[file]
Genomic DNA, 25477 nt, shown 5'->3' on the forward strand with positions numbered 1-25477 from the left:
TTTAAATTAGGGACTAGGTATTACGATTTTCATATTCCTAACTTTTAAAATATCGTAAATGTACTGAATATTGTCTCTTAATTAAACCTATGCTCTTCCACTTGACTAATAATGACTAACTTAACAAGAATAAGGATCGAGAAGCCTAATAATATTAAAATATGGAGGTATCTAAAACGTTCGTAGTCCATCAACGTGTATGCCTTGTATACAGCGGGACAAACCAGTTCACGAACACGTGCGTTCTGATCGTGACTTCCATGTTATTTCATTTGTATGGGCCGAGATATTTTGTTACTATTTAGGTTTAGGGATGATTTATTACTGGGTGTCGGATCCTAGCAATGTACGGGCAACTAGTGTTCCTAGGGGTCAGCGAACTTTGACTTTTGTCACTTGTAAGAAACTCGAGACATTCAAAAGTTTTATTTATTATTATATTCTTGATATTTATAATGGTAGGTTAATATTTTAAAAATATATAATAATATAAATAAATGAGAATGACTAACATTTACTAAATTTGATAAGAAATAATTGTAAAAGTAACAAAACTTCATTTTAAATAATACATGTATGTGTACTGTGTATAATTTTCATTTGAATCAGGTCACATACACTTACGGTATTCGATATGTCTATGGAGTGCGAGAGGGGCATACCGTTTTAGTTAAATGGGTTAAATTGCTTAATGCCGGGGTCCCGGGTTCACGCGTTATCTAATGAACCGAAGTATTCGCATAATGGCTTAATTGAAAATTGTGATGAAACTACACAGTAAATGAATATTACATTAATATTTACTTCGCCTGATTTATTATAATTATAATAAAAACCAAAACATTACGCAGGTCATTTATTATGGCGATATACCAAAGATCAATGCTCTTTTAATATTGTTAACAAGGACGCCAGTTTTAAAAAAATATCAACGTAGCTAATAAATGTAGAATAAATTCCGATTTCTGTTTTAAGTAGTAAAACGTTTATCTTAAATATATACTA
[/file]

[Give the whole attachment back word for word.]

Genomic DNA, 25477 nt, shown 5'->3' on the forward strand with positions numbered 1-25477 from the left:
TTTAAATTAGGGACTAGGTATTACGATTTTCATATTCCTAACTTTTAAAATATCGTAAATGTACTGAATATTGTCTCTTAATTAAACCTATGCTCTTCCACTTGACTAATAATGACTAACTTAACAAGAATAAGGATCGAGAAGCCTAATAATATTAAAATATGGAGGTATCTAAAACGTTCGTAGTCCATCAACGTGTATGCCTTGTATACAGCGGGACAAACCAGTTCACGAACACGTGCGTTCTGATCGTGACTTCCATGTTATTTCATTTGTATGGGCCGAGATATTTTGTTACTATTTAGGTTTAGGGATGATTTATTACTGGGTGTCGGATCCTAGCAATGTACGGGCAACTAGTGTTCCTAGGGGTCAGCGAACTTTGACTTTTGTCACTTGTAAGAAACTCGAGACATTCAAAAGTTTTATTTATTATTATATTCTTGATATTTATAATGGTAGGTTAATATTTTAAAAATATATAATAATATAAATAAATGAGAATGACTAACATTTACTAAATTTGATAAGAAATAATTGTAAAAGTAACAAAACTTCATTTTAAATAATACATGTATGTGTACTGTGTATAATTTTCATTTGAATCAGGTCACATACACTTACGGTATTCGATATGTCTATGGAGTGCGAGAGGGGCATACCGTTTTAGTTAAATGGGTTAAATTGCTTAATGCCGGGGTCCCGGGTTCACGCGTTATCTAATGAACCGAAGTATTCGCATAATGGCTTAATTGAAAATTGTGATGAAACTACACAGTAAATGAATATTACATTAATATTTACTTCGCCTGATTTATTATAATTATAATAAAAACCAAAACATTACGCAGGTCATTTATTATGGCGATATACCAAAGATCAATGCTCTTTTAATATTGTTAACAAGGACGCCAGTTTTAAAAAAATATCAACGTAGCTAATAAATGTAGAATAAATTCCGATTTCTGTTTTAAGTAGTAAAACGTTTATCTTAAATATATACTA